Syphilis is a bacterial infection that can cause a temporary and painless sore. The infection continues to develop, but the initial symptoms resolve. The symptoms can return to cause a rash on the palms and soles and body. The rash is very infectious with contact. Testing is done through a blood test.


Syphilis can be treated and cured with antibiotics. It can be prevented by use of condoms or another barrier method. Untreated syphilis can cause birth defects, nerve and brain damage, and death.


The CDC recommends that persons should be routinely tested for syphilis who:

  • are pregnant

  • are sexually active men who have sex with men

  • are living with HIV and are sexually active

  • have signs or symptoms suggestive of syphilis

  • have an oral, anal, or vaginal sex partner who has been recently diagnosed with syphilis

During 2017, there were 101,567 reported new diagnoses of syphilis (all stages). Of syphilis cases, 30,644 were primary and secondary (P&S) syphilis, the earliest and most transmissible stages of syphilis. In 2017, the majority of P&S syphilis cases occurred among gay, bisexual, and other men who have sex with men (MSM). In 2017, MSM accounted for 79.6% of all P&S syphilis cases among males in which sex of sex partner was known and 57.9% of all P&S syphilis cases overall. However, in recent years, the rate of P&S syphilis has been increasing among MSM as well as heterosexual men and women.

In the United States, approximately half of men who have sex with men (MSM) with primary and secondary (P&S) syphilis were also living with HIV. In addition, MSM who are HIV-negative and diagnosed with P&S syphilis are more likely to be infected with HIV in the future. Genital sores caused by syphilis make it easier to transmit and acquire HIV infection sexually. There is an estimated 2- to 5-fold increased risk of acquiring HIV if exposed to that infection when syphilis is present. Furthermore, syphilis and certain other STDs might be indicators of ongoing behaviors and exposures that place a person at greater risk for acquiring HIV.


Syphilis is transmitted from person to person by direct contact with a syphilitic sore, known as a chancre. Chancres can occur on or around the external genitals, in the vagina, around the anus, in the rectum, or in or around the mouth. Transmission of syphilis can occur during vaginal, anal, or oral sex. For more information, please visit:

Signs and symptoms of syphilis progress in stages:

  • Primary

    • Firm, round, small, and painless subtle lesions (called chancres) appearing where syphilis entered your body (mainly genital) ~3 weeks after infection.

    • Chancres can heal on their own in a few days up to 6 weeks even without treatment. However, you must still get treatment.

  • Secondary

    • Skin rashes or sores in mouth, vagina, or anus appearing in one or more areas of your body.

    • Rash is not-itchy and looks like rough, red, or reddish brown spots on the palms of your hands and/or the bottoms of your feet.

    • Rash can show up when primary sore is healing or several weeks after the sore has healed.

    • Other symptoms include fever, swollen lymph nodes, sore throat, patchy hair loss, headaches, weight loss, muscle aches, and feeling very tired. These symptoms will resolve even without treatment within 2 weeks to 3 months. However, you must still get treatment.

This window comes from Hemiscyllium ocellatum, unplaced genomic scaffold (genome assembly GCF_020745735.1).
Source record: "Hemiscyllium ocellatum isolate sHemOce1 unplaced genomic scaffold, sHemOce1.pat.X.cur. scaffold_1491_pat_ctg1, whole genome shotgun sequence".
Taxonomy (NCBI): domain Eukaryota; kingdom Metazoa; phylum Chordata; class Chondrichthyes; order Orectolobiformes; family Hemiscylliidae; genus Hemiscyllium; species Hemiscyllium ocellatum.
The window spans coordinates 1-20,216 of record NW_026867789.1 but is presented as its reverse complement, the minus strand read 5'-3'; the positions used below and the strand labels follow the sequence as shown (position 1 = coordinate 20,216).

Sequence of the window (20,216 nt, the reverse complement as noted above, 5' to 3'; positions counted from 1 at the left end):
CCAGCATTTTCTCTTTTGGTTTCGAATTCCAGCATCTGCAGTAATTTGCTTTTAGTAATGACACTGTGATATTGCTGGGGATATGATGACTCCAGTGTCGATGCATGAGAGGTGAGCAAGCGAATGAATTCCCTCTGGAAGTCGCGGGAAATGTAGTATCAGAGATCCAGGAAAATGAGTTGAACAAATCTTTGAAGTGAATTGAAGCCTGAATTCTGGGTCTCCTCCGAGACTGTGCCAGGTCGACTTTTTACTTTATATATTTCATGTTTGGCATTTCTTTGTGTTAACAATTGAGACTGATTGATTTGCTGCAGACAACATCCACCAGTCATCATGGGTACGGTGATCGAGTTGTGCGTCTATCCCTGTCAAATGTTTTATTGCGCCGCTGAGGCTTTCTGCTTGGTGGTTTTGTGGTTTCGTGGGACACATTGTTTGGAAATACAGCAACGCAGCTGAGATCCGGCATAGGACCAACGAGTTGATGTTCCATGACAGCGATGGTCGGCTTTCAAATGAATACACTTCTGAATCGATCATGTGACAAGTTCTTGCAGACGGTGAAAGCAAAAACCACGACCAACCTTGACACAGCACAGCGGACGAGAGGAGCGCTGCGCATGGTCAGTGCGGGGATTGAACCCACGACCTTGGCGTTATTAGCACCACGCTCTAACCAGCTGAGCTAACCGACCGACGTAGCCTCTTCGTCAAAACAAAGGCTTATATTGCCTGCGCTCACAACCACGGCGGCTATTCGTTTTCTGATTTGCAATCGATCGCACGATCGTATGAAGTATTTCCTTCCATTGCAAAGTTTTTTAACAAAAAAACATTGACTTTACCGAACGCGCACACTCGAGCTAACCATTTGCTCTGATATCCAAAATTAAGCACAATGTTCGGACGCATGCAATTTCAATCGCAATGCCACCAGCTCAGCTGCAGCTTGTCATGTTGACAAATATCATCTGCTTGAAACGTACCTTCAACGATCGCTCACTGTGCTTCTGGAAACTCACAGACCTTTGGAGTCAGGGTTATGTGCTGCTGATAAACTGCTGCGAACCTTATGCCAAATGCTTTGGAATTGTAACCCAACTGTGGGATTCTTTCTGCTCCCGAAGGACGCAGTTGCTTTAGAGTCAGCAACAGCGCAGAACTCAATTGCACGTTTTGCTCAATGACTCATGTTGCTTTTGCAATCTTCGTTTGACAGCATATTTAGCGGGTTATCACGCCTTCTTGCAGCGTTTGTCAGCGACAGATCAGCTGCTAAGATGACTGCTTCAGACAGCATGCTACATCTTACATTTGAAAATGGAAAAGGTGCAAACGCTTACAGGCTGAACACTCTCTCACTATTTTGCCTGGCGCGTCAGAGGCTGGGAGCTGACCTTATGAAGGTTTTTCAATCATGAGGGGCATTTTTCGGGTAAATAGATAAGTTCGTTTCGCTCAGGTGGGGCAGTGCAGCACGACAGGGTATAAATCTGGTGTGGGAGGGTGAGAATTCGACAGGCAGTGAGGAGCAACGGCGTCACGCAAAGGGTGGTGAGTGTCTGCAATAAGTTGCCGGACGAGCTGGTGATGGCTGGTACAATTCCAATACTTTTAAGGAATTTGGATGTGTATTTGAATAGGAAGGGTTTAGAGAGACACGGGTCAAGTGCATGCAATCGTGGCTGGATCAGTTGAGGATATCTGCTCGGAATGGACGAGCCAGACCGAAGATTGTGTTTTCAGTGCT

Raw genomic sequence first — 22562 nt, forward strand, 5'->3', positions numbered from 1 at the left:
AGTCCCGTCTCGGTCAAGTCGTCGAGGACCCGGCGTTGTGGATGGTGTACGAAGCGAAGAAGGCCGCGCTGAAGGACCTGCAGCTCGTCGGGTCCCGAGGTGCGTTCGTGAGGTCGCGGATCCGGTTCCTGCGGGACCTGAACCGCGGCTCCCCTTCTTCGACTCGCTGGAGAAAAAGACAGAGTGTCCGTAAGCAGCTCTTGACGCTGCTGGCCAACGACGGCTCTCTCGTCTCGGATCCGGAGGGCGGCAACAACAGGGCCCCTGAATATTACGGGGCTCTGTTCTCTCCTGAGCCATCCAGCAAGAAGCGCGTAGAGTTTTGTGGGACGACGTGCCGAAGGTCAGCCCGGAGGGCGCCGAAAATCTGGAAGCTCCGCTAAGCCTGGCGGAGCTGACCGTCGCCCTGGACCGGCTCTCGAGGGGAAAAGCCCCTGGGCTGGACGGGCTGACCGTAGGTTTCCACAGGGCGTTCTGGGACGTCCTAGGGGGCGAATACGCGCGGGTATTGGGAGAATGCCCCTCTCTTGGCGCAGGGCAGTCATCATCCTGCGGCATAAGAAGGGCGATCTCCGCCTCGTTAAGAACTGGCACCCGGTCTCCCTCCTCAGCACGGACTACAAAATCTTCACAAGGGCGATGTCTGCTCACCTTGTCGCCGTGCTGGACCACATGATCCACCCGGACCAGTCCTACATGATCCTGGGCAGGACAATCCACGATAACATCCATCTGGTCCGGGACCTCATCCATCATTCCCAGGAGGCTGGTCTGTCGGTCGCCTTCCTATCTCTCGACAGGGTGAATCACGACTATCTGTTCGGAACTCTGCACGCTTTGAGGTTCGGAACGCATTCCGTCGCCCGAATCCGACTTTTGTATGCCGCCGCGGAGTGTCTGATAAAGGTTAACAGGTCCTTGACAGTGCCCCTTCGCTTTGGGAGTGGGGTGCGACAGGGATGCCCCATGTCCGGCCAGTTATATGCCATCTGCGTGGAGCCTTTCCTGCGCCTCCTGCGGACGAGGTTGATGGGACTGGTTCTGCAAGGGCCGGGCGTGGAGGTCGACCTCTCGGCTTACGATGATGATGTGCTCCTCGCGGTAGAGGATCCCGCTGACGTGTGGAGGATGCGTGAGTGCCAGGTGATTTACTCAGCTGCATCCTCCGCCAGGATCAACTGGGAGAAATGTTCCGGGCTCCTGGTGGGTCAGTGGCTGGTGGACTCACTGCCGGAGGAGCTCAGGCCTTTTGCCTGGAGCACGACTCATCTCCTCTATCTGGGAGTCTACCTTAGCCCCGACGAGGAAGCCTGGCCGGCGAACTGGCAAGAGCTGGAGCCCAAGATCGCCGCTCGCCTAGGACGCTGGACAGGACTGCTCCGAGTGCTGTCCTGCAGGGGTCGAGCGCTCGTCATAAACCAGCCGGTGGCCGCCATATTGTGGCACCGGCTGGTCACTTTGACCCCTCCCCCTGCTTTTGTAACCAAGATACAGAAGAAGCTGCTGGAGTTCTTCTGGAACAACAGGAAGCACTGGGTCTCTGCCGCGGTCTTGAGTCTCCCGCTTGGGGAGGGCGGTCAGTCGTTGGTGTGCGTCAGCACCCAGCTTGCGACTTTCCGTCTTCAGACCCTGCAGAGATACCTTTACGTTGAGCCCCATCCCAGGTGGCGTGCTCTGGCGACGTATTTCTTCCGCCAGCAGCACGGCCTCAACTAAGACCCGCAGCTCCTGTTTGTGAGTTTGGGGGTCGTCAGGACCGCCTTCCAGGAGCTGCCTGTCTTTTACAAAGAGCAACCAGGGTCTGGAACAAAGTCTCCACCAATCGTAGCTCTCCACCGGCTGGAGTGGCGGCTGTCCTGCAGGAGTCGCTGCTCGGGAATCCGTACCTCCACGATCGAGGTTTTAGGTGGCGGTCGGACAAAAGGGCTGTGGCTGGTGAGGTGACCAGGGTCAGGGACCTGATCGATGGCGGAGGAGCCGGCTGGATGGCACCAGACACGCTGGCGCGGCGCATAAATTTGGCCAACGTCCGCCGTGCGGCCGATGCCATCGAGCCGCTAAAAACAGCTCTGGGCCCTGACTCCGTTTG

• This is a highly infectious stage.

  • Tertiary

    • Affects many organs including heart and blood vessels, brain, and nervous system and eventually resulting in death

    • Occurs 10-30 YEARS after infection began

  • Latent

    • This is a period of time when there are no visible signs or symptoms or syphilis.

    • Even without treatment, you can continue to have syphilis in your body for years without signs or symptoms.

  • Neurosyphilis and ocular (eye) syphilis

    • Symptoms of neurosyphilis include severe headache, difficulty coordinating muscle movements, paralysis, numbness, and dementia

    • Symptoms of ocular syphilis include changes in your visit and blindness


If you have more questions, refer to the CDC’s website:




You should get tested for syphilis 3-6 weeks after exposure. There are two types of blood tests available for syphilis:

1) nontreponemal tests

2) treponemal tests.

Both types of tests are needed to confirm a diagnosis of syphilis. Persons with a reactive nontreponemal test should always receive a treponemal test to confirm a syphilis diagnosis. This sequence of testing (nontreponemal, then treponemal test) is considered the “classical” testing algorithm.

The recommended treatment for adults and adolescents with primary, secondary, or early latent syphilis is Benzathine penicillin G 2.4 million units administered intramuscularly in a single dose. The recommended treatment for adults and adolescents with late latent syphilis or latent syphilis of unknown duration is Benzathine penicillin G 7.2 million units total, administered as 3 doses of 2.4 million units administered intramuscularly each at weekly intervals. The recommended treatment for neurosyphilis and ocular syphilis is Acqueous crystalline penicillin G 18-24 million units per day, administered as 3-4 million units intravenously every 4 hours or continuous infusion, for 10-14 days. Treatment will prevent disease progression, but it might not repair damage already done.


Persons who receive syphilis treatment must abstain from sexual contact with new partners until the syphilis sores are completely healed. Persons with syphilis must notify their sex partners so that they also can be tested and receive treatment if necessary.



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